Tag: plot

Some more Dan Brown…the last time…I promise

I don’t hate Dan Brown.  I honestly don’t.  I own four of his books, after all (okay, five, but I got the last one for free, so it doesn’t count).  I have contributed, at least in part, to his current wealth.  I didn’t like Inferno, I’ve said so, and I was happy to let the matter lie, even after I coincidentally discovered a factual error.

But yesterday I typed “Dan Brown Inferno” into Quora.com, to see if people were discussing the novel, just out of curiosity, you know?  There I came across one question which exposed a plot hole…make that the plot hole, a plot hole so big that I didn’t even spot it because the entire novel was inside it.

(At this point it would again be pertinent to issue a spoiler alert, but does it make any difference?) Continue reading “Some more Dan Brown…the last time…I promise”

The Crucible (NOT the play about the Salem witch trials)

Here’s another piece I did in my creative writing course last year.  We had to write a conversation where one character was explaining something to another character without it turning into a boring monologue.  I decided to show off and combine it with what we learned about plots the previous week.

The Crucible

“Right, so, every story at some point needs a crucible.”

“Hang on.  What’s a crucible?  I thought this was a writing class, not religion.”

“Crucible, not crucifix.  Technically, it’s a clay container in which you mix chemicals and then heat them up so they’ll react with each other –“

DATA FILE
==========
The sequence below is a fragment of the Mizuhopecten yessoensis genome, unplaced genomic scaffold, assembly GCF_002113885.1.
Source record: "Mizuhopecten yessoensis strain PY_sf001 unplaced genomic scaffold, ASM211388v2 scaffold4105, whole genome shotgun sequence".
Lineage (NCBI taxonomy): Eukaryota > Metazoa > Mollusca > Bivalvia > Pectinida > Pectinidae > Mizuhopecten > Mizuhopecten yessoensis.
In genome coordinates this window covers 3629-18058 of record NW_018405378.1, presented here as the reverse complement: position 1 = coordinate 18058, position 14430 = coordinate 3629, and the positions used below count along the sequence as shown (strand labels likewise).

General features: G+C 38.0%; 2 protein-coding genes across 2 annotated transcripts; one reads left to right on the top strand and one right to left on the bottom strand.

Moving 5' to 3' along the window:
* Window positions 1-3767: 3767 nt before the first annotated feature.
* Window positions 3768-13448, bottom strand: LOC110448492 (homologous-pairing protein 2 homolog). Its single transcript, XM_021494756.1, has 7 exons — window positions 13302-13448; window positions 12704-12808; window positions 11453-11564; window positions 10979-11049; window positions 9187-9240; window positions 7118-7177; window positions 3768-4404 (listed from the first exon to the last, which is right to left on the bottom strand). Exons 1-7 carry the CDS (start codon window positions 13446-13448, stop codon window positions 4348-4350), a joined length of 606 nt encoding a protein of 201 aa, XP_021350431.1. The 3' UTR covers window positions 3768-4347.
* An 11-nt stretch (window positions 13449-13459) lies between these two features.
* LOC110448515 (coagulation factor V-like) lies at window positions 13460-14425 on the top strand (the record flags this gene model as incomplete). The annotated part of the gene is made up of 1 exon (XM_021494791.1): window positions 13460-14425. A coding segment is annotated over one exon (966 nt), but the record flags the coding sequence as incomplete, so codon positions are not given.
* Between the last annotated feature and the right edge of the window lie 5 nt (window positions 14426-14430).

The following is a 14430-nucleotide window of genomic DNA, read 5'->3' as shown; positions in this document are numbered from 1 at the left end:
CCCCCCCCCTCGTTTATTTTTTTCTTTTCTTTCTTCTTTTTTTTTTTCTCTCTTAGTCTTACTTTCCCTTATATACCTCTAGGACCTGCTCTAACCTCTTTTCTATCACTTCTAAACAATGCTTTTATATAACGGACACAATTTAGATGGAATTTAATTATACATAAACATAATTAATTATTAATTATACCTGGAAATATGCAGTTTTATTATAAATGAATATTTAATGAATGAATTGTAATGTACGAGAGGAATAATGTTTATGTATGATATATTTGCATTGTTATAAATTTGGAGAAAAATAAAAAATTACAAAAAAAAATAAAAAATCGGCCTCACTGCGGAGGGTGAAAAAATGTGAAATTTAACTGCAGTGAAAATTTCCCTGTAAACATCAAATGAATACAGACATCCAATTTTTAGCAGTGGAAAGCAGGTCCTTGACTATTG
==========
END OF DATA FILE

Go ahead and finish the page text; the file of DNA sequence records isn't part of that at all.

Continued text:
“Now you’re talking about chemistry.  Do you really know about writing?”

“Keep your pants on!  In writing, a crucible is a situation in which two characters are in conflict –“

“So, not a clay pot?”



“May I continue now?”


“As I was saying, two characters are in conflict, but it’s a situation they can’t escape, like, being stuck in an elevator, say.”

“Oh!  Just like the chemicals in the clay pot.  I see.  It’s one of them metaphor-thingies.”

“Yes.  One of them metaphor-thingies.  Anyway, then you add something to make the situation worse.”

“Like the building being on fire?”

“Exactly.  So, they have to get out of the stuck elevator before the building burns down with them in it, but they have to sort out their crap first, otherwise they can’t work together to get out, see?”



“Why’s the building on fire?”

“Why’s the..?  Forget it!  I give up!”

“Hey, wait!  Where are you going?  Come back!”

Copyright © 2013 Herman Kok